Mania Grade: B+
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- Audio Rating: B+
- Video Rating: A-
- Packaging Rating: A
- Menus Rating: B
- Extras Rating: N/A
- Age Rating: 13 & Up
- Region: All Region DVD
- Released By: ADV Films
- MSRP: 29.99
- Running time: 110
- Aspect Ratio: 1.33:1
- Disc Resolution: 480i/p (mixed/unknown)
- Disc Encoding: MPEG-2
- Series: Burn-Up W
Burn Up W
By Chris Beveridge
May 28, 2003
Release Date: June 27, 2000
Burn Up W
What They Say
© ADV Films
Team Warrior is no laughing matter for the criminals of Neo-Tokyo. Led by the fearless Rio, this top-secret counter-terrorist force will stop at nothing to preserve their version of the peace. From assault by bungee jump to giant mecha destruction, Rio, Yugi, Maki and Lilica spare no extreme in the forging of their own brand of justice. Plagued by kidnapped virtual idols, financial woes and marginally restrained violent proclivities, the members of Team Warrior skate the edge of comic insanity to bring you Burn-Up WThe Review!
Burn Up W is definitely one of those better value DVD's that come out from the anime studios. When it was originally released in 1997 from ADV, the four OVA's were split onto four tapes. I know, I got them (thanks to the Cool Anime Specials ADV has had over the past year). Of course, just after I got those, it was hinted that it was DVD bound.
ADV tends to go a bit farther with their DVD releases than most other companies in terms of audio. In addition to a pretty solid English audio track (only a few voices annoyed me, really!) to my usual favorite, the Japanese track, they also include their Spanish language track. All of them sounded good with no discernable distortion or dropouts. Since it's just an OVA series and one that didn't look to have a huge budget, it's encoded with a stereo mix. No disappointments here at all.
The individual OVA's aren't that longer, with a combined running time of 110 minutes (Vol. 3 is slightly longer than the rest). ADV used the dub video master for the basis of the DVD so things look pretty good overall. There's a few soft scenes which seem to be more from the source material and a couple places of pixellation here and there. The area that will probably raise the most eyes is during one of the toughest to encode areas. The openings for the 3rd and 4th episodes have a lot of very busy black and white line art of the character designs set against a manga style background. So during these two brief sequences there are a lot of rainbow effects. The character designs themselves are very smooth throughout the shows so it doesn't show up elsewhere, at least that my eye detected. Each episode is presented from start to completion and not spliced together like one long movie.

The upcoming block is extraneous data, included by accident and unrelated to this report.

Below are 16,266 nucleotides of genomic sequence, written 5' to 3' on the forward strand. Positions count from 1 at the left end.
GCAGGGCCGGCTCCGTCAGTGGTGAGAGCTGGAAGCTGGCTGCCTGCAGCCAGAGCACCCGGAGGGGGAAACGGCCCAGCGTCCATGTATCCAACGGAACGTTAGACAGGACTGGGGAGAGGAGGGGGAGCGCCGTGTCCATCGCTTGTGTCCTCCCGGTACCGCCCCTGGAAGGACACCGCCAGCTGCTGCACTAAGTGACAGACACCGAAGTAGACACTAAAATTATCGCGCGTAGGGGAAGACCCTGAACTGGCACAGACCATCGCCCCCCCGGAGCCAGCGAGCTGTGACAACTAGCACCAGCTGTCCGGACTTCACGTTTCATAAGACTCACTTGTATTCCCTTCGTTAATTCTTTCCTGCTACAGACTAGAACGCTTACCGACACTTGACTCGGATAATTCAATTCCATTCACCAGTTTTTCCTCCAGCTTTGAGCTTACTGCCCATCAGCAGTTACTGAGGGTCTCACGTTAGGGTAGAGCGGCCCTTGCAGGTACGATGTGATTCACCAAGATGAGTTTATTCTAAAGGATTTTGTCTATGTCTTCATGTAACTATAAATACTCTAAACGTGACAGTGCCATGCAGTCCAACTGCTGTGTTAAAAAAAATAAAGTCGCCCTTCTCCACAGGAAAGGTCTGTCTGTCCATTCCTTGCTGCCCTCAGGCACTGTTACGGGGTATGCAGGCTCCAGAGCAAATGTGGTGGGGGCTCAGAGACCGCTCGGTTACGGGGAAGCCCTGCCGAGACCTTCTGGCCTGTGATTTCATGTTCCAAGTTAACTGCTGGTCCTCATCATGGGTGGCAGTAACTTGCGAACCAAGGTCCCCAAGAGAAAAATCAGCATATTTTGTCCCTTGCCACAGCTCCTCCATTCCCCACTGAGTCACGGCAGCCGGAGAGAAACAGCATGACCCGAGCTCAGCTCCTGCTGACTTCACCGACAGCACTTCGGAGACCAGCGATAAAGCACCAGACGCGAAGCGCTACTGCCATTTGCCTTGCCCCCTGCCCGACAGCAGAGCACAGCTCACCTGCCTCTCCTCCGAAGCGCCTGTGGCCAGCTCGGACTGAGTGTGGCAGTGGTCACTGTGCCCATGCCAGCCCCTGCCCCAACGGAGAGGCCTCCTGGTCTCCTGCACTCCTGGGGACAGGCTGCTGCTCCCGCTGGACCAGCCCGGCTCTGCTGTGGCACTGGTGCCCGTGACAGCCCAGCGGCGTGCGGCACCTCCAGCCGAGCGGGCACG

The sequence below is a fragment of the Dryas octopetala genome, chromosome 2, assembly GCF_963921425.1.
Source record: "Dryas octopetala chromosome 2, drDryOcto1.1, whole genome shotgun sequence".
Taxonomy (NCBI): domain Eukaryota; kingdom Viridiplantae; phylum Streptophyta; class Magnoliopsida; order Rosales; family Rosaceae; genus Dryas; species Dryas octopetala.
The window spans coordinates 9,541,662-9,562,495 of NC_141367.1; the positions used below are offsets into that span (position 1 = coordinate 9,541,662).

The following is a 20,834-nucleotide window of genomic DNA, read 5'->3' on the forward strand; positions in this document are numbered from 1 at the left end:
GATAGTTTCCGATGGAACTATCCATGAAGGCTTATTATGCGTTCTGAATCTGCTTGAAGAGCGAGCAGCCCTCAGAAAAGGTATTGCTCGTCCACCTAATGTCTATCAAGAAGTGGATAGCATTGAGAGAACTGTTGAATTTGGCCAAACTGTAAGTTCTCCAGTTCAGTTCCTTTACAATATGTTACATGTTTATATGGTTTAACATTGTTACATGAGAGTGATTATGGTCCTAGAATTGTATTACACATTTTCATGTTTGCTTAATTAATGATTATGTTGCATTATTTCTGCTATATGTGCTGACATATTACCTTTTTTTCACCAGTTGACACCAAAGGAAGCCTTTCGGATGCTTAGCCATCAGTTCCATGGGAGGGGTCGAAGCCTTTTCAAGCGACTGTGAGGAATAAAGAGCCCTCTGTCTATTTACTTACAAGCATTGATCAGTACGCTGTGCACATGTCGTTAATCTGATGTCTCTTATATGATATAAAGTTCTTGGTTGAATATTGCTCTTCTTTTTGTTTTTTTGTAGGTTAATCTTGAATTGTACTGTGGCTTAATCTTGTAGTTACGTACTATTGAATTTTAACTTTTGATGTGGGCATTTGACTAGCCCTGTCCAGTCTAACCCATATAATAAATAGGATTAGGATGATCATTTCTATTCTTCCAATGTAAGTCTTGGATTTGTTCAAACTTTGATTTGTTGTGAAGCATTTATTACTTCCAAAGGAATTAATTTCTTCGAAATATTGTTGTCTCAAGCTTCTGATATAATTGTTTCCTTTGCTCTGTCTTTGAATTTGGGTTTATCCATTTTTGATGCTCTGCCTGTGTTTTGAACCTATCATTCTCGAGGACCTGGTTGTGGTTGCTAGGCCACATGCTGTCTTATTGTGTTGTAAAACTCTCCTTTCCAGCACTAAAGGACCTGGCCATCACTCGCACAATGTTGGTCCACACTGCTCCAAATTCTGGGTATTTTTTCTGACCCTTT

ADV also employed the use of alternate angles again to solve the problem of the end credits for this catalog title. When credits play, depending on your setup, a camera icon will come up and you can switch. This is pretty much dependent on the kind of player you have and how it reacts. I know with both my Pioneer and Apex players I have the icon disabled. The only thing that really needs to be tweaked on the authoring end for this is that when you have the audio selected to Japanese, when the video starts play angle 2. Hopefully ADV will do this with future releases that use alternate angles. The credits, for those who wonder, appear to be the full subtitled version credits with cast and creators. Definitely a good solution for older titles that use dub video masters.